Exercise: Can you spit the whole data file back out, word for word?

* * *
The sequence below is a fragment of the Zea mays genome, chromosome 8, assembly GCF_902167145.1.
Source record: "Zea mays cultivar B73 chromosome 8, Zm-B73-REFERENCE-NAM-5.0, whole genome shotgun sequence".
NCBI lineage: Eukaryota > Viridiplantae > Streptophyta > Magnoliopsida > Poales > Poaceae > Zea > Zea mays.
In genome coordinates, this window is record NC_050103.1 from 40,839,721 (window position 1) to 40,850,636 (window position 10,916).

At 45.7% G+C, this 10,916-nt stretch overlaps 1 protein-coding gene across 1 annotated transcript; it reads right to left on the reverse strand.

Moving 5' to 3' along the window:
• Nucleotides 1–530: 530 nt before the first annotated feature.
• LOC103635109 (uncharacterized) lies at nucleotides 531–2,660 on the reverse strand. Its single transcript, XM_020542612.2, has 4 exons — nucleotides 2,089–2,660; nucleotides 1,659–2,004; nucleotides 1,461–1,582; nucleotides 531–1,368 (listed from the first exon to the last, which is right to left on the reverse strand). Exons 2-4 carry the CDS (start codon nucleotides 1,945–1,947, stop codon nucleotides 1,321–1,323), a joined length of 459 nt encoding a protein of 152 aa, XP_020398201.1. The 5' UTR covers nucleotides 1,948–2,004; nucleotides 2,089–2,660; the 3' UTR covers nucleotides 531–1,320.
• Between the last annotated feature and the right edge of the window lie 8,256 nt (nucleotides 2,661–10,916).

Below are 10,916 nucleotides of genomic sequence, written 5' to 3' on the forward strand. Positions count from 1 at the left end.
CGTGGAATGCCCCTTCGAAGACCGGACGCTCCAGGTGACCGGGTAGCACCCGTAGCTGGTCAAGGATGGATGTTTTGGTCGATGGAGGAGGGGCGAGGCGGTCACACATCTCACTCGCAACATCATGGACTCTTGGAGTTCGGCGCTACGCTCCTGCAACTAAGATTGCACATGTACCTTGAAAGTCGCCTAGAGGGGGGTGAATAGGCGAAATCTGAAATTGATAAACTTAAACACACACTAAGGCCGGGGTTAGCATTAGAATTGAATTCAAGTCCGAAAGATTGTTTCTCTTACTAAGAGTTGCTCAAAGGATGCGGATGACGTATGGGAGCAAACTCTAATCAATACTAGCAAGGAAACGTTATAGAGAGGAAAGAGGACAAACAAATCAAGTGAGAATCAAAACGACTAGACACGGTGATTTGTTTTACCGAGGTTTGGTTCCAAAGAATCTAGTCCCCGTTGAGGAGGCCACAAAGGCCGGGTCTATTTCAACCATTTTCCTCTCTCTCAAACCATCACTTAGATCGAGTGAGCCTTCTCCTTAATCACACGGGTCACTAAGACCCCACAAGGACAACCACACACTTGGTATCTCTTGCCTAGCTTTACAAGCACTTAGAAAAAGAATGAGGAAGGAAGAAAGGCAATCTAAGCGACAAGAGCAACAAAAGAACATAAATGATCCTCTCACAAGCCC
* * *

The sequence below is a fragment of the Zea mays genome, chromosome 8, assembly GCF_902167145.1.
Source record: "Zea mays cultivar B73 chromosome 8, Zm-B73-REFERENCE-NAM-5.0, whole genome shotgun sequence".
NCBI lineage: Eukaryota > Viridiplantae > Streptophyta > Magnoliopsida > Poales > Poaceae > Zea > Zea mays.
In genome coordinates, this window is record NC_050103.1 from 40,839,721 (window position 1) to 40,850,636 (window position 10,916).

At 45.7% G+C, this 10,916-nt stretch overlaps 1 protein-coding gene across 1 annotated transcript; it reads right to left on the reverse strand.

Moving 5' to 3' along the window:
• Nucleotides 1–530: 530 nt before the first annotated feature.
• LOC103635109 (uncharacterized) lies at nucleotides 531–2,660 on the reverse strand. Its single transcript, XM_020542612.2, has 4 exons — nucleotides 2,089–2,660; nucleotides 1,659–2,004; nucleotides 1,461–1,582; nucleotides 531–1,368 (listed from the first exon to the last, which is right to left on the reverse strand). Exons 2-4 carry the CDS (start codon nucleotides 1,945–1,947, stop codon nucleotides 1,321–1,323), a joined length of 459 nt encoding a protein of 152 aa, XP_020398201.1. The 5' UTR covers nucleotides 1,948–2,004; nucleotides 2,089–2,660; the 3' UTR covers nucleotides 531–1,320.
• Between the last annotated feature and the right edge of the window lie 8,256 nt (nucleotides 2,661–10,916).

Below are 10,916 nucleotides of genomic sequence, written 5' to 3' on the forward strand. Positions count from 1 at the left end.
CGTGGAATGCCCCTTCGAAGACCGGACGCTCCAGGTGACCGGGTAGCACCCGTAGCTGGTCAAGGATGGATGTTTTGGTCGATGGAGGAGGGGCGAGGCGGTCACACATCTCACTCGCAACATCATGGACTCTTGGAGTTCGGCGCTACGCTCCTGCAACTAAGATTGCACATGTACCTTGAAAGTCGCCTAGAGGGGGGTGAATAGGCGAAATCTGAAATTGATAAACTTAAACACACACTAAGGCCGGGGTTAGCATTAGAATTGAATTCAAGTCCGAAAGATTGTTTCTCTTACTAAGAGTTGCTCAAAGGATGCGGATGACGTATGGGAGCAAACTCTAATCAATACTAGCAAGGAAACGTTATAGAGAGGAAAGAGGACAAACAAATCAAGTGAGAATCAAAACGACTAGACACGGTGATTTGTTTTACCGAGGTTTGGTTCCAAAGAATCTAGTCCCCGTTGAGGAGGCCACAAAGGCCGGGTCTATTTCAACCATTTTCCTCTCTCTCAAACCATCACTTAGATCGAGTGAGCCTTCTCCTTAATCACACGGGTCACTAAGACCCCACAAGGACAACCACACACTTGGTATCTCTTGCCTAGCTTTACAAGCACTTAGAAAAAGAATGAGGAAGGAAGAAAGGCAATCTAAGCGACAAGAGCAACAAAAGAACATAAATGATCCTCTCACAAGCCC